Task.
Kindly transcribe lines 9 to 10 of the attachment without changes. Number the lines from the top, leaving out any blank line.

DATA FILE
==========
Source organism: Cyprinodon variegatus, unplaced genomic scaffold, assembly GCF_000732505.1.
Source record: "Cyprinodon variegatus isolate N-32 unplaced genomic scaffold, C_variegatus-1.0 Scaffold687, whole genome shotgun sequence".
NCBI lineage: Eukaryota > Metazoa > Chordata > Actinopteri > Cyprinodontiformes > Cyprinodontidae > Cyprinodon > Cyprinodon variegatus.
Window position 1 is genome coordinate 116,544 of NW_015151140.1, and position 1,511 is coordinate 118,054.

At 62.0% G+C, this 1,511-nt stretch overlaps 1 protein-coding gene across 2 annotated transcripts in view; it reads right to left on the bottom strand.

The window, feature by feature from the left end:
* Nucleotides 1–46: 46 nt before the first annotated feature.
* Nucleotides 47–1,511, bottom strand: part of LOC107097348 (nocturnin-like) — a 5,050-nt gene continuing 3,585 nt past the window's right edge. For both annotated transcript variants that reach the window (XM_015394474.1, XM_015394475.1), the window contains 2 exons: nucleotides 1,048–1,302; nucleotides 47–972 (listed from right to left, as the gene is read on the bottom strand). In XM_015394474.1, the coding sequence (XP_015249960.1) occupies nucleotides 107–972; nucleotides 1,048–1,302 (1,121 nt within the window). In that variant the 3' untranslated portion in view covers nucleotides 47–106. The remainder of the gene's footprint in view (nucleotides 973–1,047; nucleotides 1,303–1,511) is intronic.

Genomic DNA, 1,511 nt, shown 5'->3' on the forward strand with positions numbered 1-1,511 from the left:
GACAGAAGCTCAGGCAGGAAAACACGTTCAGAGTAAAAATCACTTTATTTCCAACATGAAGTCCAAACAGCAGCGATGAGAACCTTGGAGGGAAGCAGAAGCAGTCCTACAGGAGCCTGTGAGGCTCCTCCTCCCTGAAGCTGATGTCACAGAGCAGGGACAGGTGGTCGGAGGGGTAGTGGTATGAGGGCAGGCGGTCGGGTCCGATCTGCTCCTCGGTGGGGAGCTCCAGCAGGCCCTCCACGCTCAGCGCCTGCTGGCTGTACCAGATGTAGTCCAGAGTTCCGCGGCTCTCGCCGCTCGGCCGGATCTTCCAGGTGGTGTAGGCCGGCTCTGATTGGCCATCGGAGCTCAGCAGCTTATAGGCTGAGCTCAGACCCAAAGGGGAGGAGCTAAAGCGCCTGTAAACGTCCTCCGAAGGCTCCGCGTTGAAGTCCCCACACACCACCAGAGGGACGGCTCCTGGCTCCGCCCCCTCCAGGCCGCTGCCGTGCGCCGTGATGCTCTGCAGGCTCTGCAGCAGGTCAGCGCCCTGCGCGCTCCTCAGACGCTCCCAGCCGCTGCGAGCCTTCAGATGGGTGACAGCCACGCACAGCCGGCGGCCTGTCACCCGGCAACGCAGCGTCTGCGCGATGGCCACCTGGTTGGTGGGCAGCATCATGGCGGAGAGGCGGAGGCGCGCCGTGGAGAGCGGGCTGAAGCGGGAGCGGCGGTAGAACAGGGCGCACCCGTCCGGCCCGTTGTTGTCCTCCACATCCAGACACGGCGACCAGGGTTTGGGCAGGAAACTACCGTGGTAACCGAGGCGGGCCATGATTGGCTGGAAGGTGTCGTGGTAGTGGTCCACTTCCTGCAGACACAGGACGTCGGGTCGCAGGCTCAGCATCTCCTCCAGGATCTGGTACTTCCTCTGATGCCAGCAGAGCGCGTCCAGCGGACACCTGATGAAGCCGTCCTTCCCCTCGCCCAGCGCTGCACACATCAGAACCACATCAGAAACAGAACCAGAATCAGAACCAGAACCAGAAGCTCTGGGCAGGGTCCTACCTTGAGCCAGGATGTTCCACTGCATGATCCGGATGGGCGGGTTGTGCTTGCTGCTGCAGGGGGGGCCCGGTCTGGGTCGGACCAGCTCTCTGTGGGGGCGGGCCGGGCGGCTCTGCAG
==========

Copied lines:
Genomic DNA, 1,511 nt, shown 5'->3' on the forward strand with positions numbered 1-1,511 from the left:
GACAGAAGCTCAGGCAGGAAAACACGTTCAGAGTAAAAATCACTTTATTTCCAACATGAAGTCCAAACAGCAGCGATGAGAACCTTGGAGGGAAGCAGAAGCAGTCCTACAGGAGCCTGTGAGGCTCCTCCTCCCTGAAGCTGATGTCACAGAGCAGGGACAGGTGGTCGGAGGGGTAGTGGTATGAGGGCAGGCGGTCGGGTCCGATCTGCTCCTCGGTGGGGAGCTCCAGCAGGCCCTCCACGCTCAGCGCCTGCTGGCTGTACCAGATGTAGTCCAGAGTTCCGCGGCTCTCGCCGCTCGGCCGGATCTTCCAGGTGGTGTAGGCCGGCTCTGATTGGCCATCGGAGCTCAGCAGCTTATAGGCTGAGCTCAGACCCAAAGGGGAGGAGCTAAAGCGCCTGTAAACGTCCTCCGAAGGCTCCGCGTTGAAGTCCCCACACACCACCAGAGGGACGGCTCCTGGCTCCGCCCCCTCCAGGCCGCTGCCGTGCGCCGTGATGCTCTGCAGGCTCTGCAGCAGGTCAGCGCCCTGCGCGCTCCTCAGACGCTCCCAGCCGCTGCGAGCCTTCAGATGGGTGACAGCCACGCACAGCCGGCGGCCTGTCACCCGGCAACGCAGCGTCTGCGCGATGGCCACCTGGTTGGTGGGCAGCATCATGGCGGAGAGGCGGAGGCGCGCCGTGGAGAGCGGGCTGAAGCGGGAGCGGCGGTAGAACAGGGCGCACCCGTCCGGCCCGTTGTTGTCCTCCACATCCAGACACGGCGACCAGGGTTTGGGCAGGAAACTACCGTGGTAACCGAGGCGGGCCATGATTGGCTGGAAGGTGTCGTGGTAGTGGTCCACTTCCTGCAGACACAGGACGTCGGGTCGCAGGCTCAGCATCTCCTCCAGGATCTGGTACTTCCTCTGATGCCAGCAGAGCGCGTCCAGCGGACACCTGATGAAGCCGTCCTTCCCCTCGCCCAGCGCTGCACACATCAGAACCACATCAGAAACAGAACCAGAATCAGAACCAGAACCAGAAGCTCTGGGCAGGGTCCTACCTTGAGCCAGGATGTTCCACTGCATGATCCGGATGGGCGGGTTGTGCTTGCTGCTGCAGGGGGGGCCCGGTCTGGGTCGGACCAGCTCTCTGTGGGGGCGGGCCGGGCGGCTCTGCAG